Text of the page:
When the abuse starts at a very young age (<5), developing a DID is more likely than when you are a bit older. A small child does not yet have such a strong ‘I’ and in such a case develops I. And if you are abused, all those selves react in a different way. Some selves bear the pain, others bear the anger, still, others are strong protectors, some want to die, and others want to kill the abuser. All human emotions and desires acquire a kind of self.

The risks of dissociation and DIS

The risks of dissociation are relatively simple: by not being fully aware of it, you run the risk of things going wrong. You don’t pay attention in conversations with others and you get strange looks. Usually, someone else can pick you up and you just ask: ‘What did I miss?’ But a fully developed DID is more complicated. The people who live together in one body are often very diverse and some of them are also self-destructive or aggressive. If you are triggered a lot, you are a danger to yourself or your environment.

The difference between 'ordinary' and traumatic dissociation

Helen of DIS

As far as I know, there are two ways to deal with a DID. One is to integrate all personalities so that one personality is forged. That is quite a process but well worth it given the risks associated with an untreated DID. The other way is to talk to all individual personalities and come to working arrangements with all of them.

An example of such an agreement is that you may not endanger the body. Or that you go home as soon as possible. Both ways help to lead a more or less normal life. I understand that people who are ‘integrated’ sometimes miss the multiplicity of personalities, but also that they can use all the talents of the various personalities, making them usually very versatile people. I understand from people who have opted for working agreements that they regularly have to revise those working agreements, but that they have found a way to do so.

Do you have a Dissociative Identity Disorder?

If you’re wondering if you have DID after this story, here’s a short checklist of symptoms. One of the most important features is the loss of time. If that happens to you regularly and you have other symptoms from the list, then I would definitely have an official test to see if you have DID. There are good ways to learn to deal with DID, not only in the regular medical circuit but certainly also in the alternative sector. If you have DID, be sure to research the possibilities of all the different therapies to find the method that suits you.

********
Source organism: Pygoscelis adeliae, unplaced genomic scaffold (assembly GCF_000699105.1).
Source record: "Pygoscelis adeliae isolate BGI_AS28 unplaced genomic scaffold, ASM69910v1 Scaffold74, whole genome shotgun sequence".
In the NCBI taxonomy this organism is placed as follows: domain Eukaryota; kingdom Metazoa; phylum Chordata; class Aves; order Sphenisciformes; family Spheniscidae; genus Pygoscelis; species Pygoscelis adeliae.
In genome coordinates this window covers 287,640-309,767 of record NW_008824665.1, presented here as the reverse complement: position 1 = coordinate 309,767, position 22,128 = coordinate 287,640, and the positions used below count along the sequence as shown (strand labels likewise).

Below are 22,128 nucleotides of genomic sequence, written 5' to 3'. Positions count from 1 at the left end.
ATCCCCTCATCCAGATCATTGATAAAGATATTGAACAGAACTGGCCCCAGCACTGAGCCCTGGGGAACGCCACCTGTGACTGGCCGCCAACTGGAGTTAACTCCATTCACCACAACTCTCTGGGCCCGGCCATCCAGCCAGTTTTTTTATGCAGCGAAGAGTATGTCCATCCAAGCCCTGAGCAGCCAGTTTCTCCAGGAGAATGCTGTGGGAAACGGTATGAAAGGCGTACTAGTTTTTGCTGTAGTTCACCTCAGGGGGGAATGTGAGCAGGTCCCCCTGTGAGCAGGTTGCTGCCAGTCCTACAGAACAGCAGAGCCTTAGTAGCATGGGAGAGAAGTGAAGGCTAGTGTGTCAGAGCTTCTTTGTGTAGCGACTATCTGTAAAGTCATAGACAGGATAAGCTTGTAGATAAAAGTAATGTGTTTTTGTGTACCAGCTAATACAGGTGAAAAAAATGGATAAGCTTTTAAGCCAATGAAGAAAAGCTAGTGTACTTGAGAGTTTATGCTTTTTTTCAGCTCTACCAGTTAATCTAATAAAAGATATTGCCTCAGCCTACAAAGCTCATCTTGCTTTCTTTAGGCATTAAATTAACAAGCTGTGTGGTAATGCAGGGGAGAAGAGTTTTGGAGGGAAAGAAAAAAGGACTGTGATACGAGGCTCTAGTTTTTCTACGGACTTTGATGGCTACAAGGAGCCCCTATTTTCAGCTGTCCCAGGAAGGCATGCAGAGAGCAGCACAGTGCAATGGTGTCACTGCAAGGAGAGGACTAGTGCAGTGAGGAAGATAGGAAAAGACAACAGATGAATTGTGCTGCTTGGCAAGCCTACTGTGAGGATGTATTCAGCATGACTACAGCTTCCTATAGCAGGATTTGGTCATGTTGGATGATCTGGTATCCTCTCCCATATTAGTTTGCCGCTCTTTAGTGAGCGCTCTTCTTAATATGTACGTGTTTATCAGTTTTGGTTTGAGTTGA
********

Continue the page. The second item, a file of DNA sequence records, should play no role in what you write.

The difference between 'ordinary' and traumatic dissociation

  • Amnesia: you have lost pieces of the past and can sometimes not remember things that just happened
  • Depersonalization: the feeling that you are looking at yourself from a distance (or deep within yourself
  • Feeling that things don’t “really” happen
  • Not recognizing your environment anymore
  • Sometimes you hear the voices of your other personalities
  • Identity changes, which make you remember only the things that part of your person has been through

Sometimes you can also notice that there is something wrong with the reactions of others. If you’ve lost time and people you don’t think you know, suddenly greet you as if they know you well, for example.

Advantages of DIS?

An unhealed DID is quite difficult, but it also has advantages. I hear from people who have (had) DID the following benefits:

  • You are very versatile
  • You’re never alone (some people who are all-DIS indicate they miss their alters)
  • You are a good actor/character (think of Karin Bloemen for example)
  • You can ‘get out’ in ‘normal’ difficult situations (think dentist)
  • Sometimes your alters know other languages, with integration you know them too
  • Some people with DID are super energetic (because parts of them can rest while the other parts are active)
  • You have an unpredictable and adventurous life.

The advantages probably do not outweigh the disadvantages mentioned above. Yet it is also important to mention them because when you start healing you will often have to give up the benefits. Fortunately, you get a lot in return.